A New High, the documentary from directors Samuel Miron and Stephen Scott Scarpulla, opens with a dizzying shot of a climber traversing a mountain crevice hundreds of feet up. A single rickety makeshift bridge separates him from the drop, the climber’s ragged breath providing the lone noise on the soundtrack.
It’s a riveting and visceral opening that vividly mirrors what the movie’s protagonists, an eight-person climbing team, have endured to get to this point. The fact that they’re ascending Mt. Rainier, one of the Lower 48’s most dangerous mountains, is impressive enough. Even more amazingly, this particular group of adventurers is almost entirely composed of homeless, recovering addicts.
The climb is part of an unusual rehab program at Union Gospel Mission, spearheaded by the UGM’s special projects director Mike Johnson. If you can climb a physical mountain, Johnson reasons, recovering from alcohol should be a cakewalk.
Then again, not quite. Some three dozen Mission residents start out training. Over the course of one year’s grueling training, only eight of them are selected for the final ascent to Rainier’s summit. And the battle with relapse amplifies the challenge for them.
Miron and Scarpulla hone in on Johnson and a handful of the trainees, sketching them out with the skill of great narrative fiction filmmakers. The climbers are a disparate bunch: brightly charismatic Johnson presides over the team like a protective father bear. Rick, 59, a heroin addict fighting Hepatitis C, looks and sounds like a bit player from an old western, right down to the cookie-duster mustache. Wednesday, one of two women making the trek, talks frankly about her history of sexual abuse and cocaine use, singing soulfully as the team’s van pierces the darkness en route to a practice climb. Dawn, the other female climber, is so soccer-mom affable, it’s hard to imagine she was once an alcoholic crack addict.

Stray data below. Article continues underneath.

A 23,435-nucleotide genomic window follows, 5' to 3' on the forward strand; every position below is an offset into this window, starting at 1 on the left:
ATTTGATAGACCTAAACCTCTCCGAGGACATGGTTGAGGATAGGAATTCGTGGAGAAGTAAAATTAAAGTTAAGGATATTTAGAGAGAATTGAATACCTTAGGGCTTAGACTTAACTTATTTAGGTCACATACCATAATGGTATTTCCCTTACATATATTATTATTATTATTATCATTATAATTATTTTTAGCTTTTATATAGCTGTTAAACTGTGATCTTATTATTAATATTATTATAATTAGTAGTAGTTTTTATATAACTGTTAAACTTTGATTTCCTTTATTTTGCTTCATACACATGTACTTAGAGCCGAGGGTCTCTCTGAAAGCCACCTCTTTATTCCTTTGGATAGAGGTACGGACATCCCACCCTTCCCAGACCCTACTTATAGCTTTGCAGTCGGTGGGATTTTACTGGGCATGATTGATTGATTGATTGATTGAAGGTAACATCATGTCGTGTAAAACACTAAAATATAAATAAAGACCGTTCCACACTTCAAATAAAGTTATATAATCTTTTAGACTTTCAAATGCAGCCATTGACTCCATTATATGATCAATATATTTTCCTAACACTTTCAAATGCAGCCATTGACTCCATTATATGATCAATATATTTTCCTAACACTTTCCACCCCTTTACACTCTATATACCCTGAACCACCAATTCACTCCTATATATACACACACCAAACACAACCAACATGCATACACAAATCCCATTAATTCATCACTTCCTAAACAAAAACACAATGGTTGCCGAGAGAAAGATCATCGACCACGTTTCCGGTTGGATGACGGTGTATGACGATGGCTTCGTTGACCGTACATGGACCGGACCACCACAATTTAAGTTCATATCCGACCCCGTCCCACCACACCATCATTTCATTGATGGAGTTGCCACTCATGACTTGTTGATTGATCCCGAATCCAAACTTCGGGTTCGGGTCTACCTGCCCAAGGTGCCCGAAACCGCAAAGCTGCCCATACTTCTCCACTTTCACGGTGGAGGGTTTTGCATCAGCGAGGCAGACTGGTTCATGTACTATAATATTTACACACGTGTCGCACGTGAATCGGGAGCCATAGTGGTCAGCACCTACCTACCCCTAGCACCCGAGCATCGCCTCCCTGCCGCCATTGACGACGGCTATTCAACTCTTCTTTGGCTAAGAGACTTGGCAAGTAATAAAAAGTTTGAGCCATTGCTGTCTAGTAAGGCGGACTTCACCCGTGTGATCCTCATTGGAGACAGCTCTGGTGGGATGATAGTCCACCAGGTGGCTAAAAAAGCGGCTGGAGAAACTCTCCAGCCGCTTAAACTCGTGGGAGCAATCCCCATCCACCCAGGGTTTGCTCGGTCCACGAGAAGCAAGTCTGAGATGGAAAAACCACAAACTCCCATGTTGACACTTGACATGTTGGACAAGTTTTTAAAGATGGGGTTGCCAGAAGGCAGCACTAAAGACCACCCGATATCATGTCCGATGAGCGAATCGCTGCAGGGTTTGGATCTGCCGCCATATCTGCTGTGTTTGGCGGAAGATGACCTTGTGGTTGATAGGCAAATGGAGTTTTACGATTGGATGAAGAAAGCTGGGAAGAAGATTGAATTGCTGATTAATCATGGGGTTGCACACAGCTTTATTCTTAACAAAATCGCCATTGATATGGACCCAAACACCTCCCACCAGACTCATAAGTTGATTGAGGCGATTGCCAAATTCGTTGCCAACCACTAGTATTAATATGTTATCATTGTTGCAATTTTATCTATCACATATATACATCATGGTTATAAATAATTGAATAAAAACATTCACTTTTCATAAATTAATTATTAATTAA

By the time A New High reaches its physical peak, the movie’s spent most of its running time following these and other characters while they navigate pitfalls as perilous as any glacier. Some relapse; others are defeated by the encroachment of age, disease and deflation of spirit. And it’s an undeniably absorbing buildup.
The movie’s not without flaws. Miron and Scarpulla give minimal exposition explaining the whys, wherefores and specifics of the climbing program. And with at least three major figures in this drama invoking their religious faith repeatedly, viewers’ mileage may vary. But the filmmakers readily put their money where their mouths are (both men trained with the team and climbed alongside them), and their sharply-defined, empathetic treatment of this cast of real-life characters consistently wins the day.
A New High’s last quarter packs every bit of visceral exhilaration and suspense you’d expect watching a visual document of a Mt. Rainier climb. But as the old cliché goes, it’s the journey, not the goal, that defines a great adventure. A New High’s greatest strength is how it gives that old canard urgent, heart-stopping immediacy.
A New High screens for the 42nd annual Seattle International Film Festival tonight (June 2) at the Shoreline Community College Theater, and also plays June 7 at the SIFF Cinema Egyptian. Tickets at www.siff.net.